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Fix Community Board

Dear Editor:

The Community Board, while advisory in nature, should serve as a forum for community debate and consensus building, not merely a rubber stamp for City agencies.  Towards that end, I have two ideas that should lead to better debate and decision-making,

  1. ) Get rid of the requirement to sign-up in advance for public speaking. Most residents who attend Board meetings go there to listen and learn, not make canned statements. The requirement to sign up in advance marginalizes those people who may have a question or comment which discourages public discourse and limits the conversation.
  2. ) Don't vote on important issues until you hear all sides. In January CB 14 voted 2-1 to support Select Bus Service (SBS) after only hearing the Department of Transportation's (DOT) side of the story.  Two months later the Board invited the Queens Public Transit Committee's (QPTC) to present the other side of the story. The vote that followed was almost unanimously against SBS.

Hooray, right? Not so fast. Last month a special Board meeting in Bayswater discussed the critical issue of re-zoning downtown Far Rockaway which included plans for two 15-story buildings. NYC Economic Development Corp (EDC) did an hour-long presentation selling the idea while residents were given just one-minute to speak. Worse, the Bayswater Civic Association was not allowed to formally present their strong objections and suggestions for improvement.  Predictably the Board overwhelmingly voted to support the City's plan.

Recently DOT made two presentations regarding Shore Front Parkway (SFP) “improvements.”  The Rockaway Beach Civic Association (RBCA) was allowed a brief rebuttal, but it narrowly focused on two issues and presented just one point of view.

Unfortunately, the QPTC nor any other "pro-transportation" group was invited to advocate for more efficient use of SFP including the restoration of the two lanes removed by DOT and a more reasonable 30 mph speed limit.  The community deserves to hear from transportation experts with innovative ideas such as smart traffic lights, flashing crosswalk lights and other technology that will help cars and pedestrians coexist safely and efficiently.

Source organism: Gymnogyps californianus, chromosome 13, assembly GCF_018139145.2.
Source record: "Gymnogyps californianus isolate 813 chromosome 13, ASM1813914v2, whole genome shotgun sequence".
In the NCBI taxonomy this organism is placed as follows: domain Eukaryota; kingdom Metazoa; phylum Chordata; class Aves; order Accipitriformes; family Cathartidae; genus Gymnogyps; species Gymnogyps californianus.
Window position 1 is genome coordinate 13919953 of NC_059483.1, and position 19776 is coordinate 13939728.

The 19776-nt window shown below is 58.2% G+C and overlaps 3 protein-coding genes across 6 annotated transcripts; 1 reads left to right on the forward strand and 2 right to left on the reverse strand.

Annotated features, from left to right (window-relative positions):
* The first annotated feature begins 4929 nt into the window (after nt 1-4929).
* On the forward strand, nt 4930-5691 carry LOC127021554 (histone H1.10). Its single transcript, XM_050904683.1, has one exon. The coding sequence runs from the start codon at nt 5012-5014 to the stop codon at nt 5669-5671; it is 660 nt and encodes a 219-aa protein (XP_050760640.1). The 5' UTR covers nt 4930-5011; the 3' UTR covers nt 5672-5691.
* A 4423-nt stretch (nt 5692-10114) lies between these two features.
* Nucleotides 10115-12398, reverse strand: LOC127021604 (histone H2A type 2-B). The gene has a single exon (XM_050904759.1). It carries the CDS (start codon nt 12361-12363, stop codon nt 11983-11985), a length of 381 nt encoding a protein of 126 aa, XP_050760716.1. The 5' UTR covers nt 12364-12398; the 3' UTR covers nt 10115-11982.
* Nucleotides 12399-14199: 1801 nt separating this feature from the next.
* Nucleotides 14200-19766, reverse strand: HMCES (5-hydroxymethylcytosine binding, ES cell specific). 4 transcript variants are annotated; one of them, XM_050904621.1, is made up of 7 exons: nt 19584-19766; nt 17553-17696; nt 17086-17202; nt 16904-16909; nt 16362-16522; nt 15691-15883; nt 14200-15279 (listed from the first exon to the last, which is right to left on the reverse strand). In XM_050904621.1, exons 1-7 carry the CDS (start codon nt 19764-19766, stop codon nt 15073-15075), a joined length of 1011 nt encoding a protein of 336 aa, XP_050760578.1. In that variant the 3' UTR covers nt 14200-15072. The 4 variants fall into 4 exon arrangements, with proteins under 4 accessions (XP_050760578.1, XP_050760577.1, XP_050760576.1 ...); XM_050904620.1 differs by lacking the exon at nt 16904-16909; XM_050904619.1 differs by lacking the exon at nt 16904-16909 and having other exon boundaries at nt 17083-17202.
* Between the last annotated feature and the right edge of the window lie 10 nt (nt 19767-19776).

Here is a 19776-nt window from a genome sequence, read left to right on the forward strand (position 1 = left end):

If incomplete and flawed information leads to poor decisions, why do we keep doing it?  Board members are volunteers who deserve all the information necessary to make good decisions. So why then are they continually denied the opportunity to hear both sides of the story?  Do you wonder about that too?

Rick Horan

 

Blasts Professors

Dear Editor:

Please print this letter sent to Betty Rosa, Chancellor NYS Board of Regents.

Dear Chancellor Rosa:

The NY Post reported last week that CUNY professors would be defying their responsibilities to protest politics on May Day, Monday May 1.  The news item quoted the president of CUNY's Professional Staff Congress, Barbara Bowen, urging fellow instructors to “teach resistance” by “integrating into our classes an examination of Trump’s policies as they are relevant to your subject, whether it be biology, finance, nursing or history."

Don't you think Madame Chancellor that curriculum re-development on an ad hoc basis is a bit beyond the responsibilities of NY educators?

And, Madame Chancellor, should New York's educational system be run by a class of 'banana-republic' political hacks in which politics trumps a science education, a fine arts education, a medical education, or even a liberal arts education?

In our 'Excelsior/Ever Upward' state, as Governor Cuomo likes to say, NY State families and students alike take on great financial obligations to educate themselves through CUNY & SUNY to improve their own careers and naturally to improve all society.

They are being cheated by these professors.

I ask you Madame Chancellor, to investigate and then, if true, prosecute these professors to the fullest extent of state policy. Thank you.

  Pete Stubben

 

Enjoying Bridges

Dear Peter Mahon:

Pete, your column regarding "Luddites" reminded me of an old "one box" cartoon (I think from the New Yorker).  It was a cartoon of a woman at a desk wearing an operator style headset with a microphone in front of her.  She was smoking up a storm with a pile of used cigarettes in the ash tray and she appeared to be nervously shaking.  At the bottom of the cartoon was the following: "At the tone, the time will be 10:02 and ten seconds.  At the tone the time will be 10:02 and twenty seconds.  At the tone...".

Another source of amusement I found was Woody Allens' old skit about the elevator getting even with him for punching the toaster. If you have a chance, it's five minutes well spent for a good
chuckle.

Enjoy your column. Keep 'em coming!

Shaun Reen

 

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